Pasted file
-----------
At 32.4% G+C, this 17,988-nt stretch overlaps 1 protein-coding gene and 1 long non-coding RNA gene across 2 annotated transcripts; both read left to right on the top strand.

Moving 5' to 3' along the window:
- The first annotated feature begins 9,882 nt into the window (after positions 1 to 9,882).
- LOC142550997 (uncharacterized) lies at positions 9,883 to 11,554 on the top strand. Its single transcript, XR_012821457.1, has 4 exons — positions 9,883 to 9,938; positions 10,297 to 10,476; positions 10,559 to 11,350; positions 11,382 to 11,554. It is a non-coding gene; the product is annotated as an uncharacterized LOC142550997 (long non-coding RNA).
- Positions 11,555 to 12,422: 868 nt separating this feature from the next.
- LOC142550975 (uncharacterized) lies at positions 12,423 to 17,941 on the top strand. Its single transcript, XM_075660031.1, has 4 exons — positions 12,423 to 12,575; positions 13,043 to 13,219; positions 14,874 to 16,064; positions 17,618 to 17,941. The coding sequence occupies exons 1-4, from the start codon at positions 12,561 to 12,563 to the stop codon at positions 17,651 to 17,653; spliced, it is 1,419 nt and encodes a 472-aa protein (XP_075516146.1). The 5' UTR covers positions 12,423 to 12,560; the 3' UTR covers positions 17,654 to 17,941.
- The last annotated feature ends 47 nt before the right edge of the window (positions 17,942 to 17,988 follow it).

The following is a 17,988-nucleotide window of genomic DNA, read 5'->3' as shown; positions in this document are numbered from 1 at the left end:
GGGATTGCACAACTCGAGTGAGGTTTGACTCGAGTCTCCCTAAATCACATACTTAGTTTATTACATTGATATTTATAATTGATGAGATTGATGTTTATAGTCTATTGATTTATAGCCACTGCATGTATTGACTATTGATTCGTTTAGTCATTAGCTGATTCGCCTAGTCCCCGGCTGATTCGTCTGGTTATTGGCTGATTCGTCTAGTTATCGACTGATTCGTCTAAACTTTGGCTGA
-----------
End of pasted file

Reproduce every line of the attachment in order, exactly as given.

At 32.4% G+C, this 17,988-nt stretch overlaps 1 protein-coding gene and 1 long non-coding RNA gene across 2 annotated transcripts; both read left to right on the top strand.

Moving 5' to 3' along the window:
- The first annotated feature begins 9,882 nt into the window (after positions 1 to 9,882).
- LOC142550997 (uncharacterized) lies at positions 9,883 to 11,554 on the top strand. Its single transcript, XR_012821457.1, has 4 exons — positions 9,883 to 9,938; positions 10,297 to 10,476; positions 10,559 to 11,350; positions 11,382 to 11,554. It is a non-coding gene; the product is annotated as an uncharacterized LOC142550997 (long non-coding RNA).
- Positions 11,555 to 12,422: 868 nt separating this feature from the next.
- LOC142550975 (uncharacterized) lies at positions 12,423 to 17,941 on the top strand. Its single transcript, XM_075660031.1, has 4 exons — positions 12,423 to 12,575; positions 13,043 to 13,219; positions 14,874 to 16,064; positions 17,618 to 17,941. The coding sequence occupies exons 1-4, from the start codon at positions 12,561 to 12,563 to the stop codon at positions 17,651 to 17,653; spliced, it is 1,419 nt and encodes a 472-aa protein (XP_075516146.1). The 5' UTR covers positions 12,423 to 12,560; the 3' UTR covers positions 17,654 to 17,941.
- The last annotated feature ends 47 nt before the right edge of the window (positions 17,942 to 17,988 follow it).

The following is a 17,988-nucleotide window of genomic DNA, read 5'->3' as shown; positions in this document are numbered from 1 at the left end:
GGGATTGCACAACTCGAGTGAGGTTTGACTCGAGTCTCCCTAAATCACATACTTAGTTTATTACATTGATATTTATAATTGATGAGATTGATGTTTATAGTCTATTGATTTATAGCCACTGCATGTATTGACTATTGATTCGTTTAGTCATTAGCTGATTCGCCTAGTCCCCGGCTGATTCGTCTGGTTATTGGCTGATTCGTCTAGTTATCGACTGATTCGTCTAAACTTTGGCTGA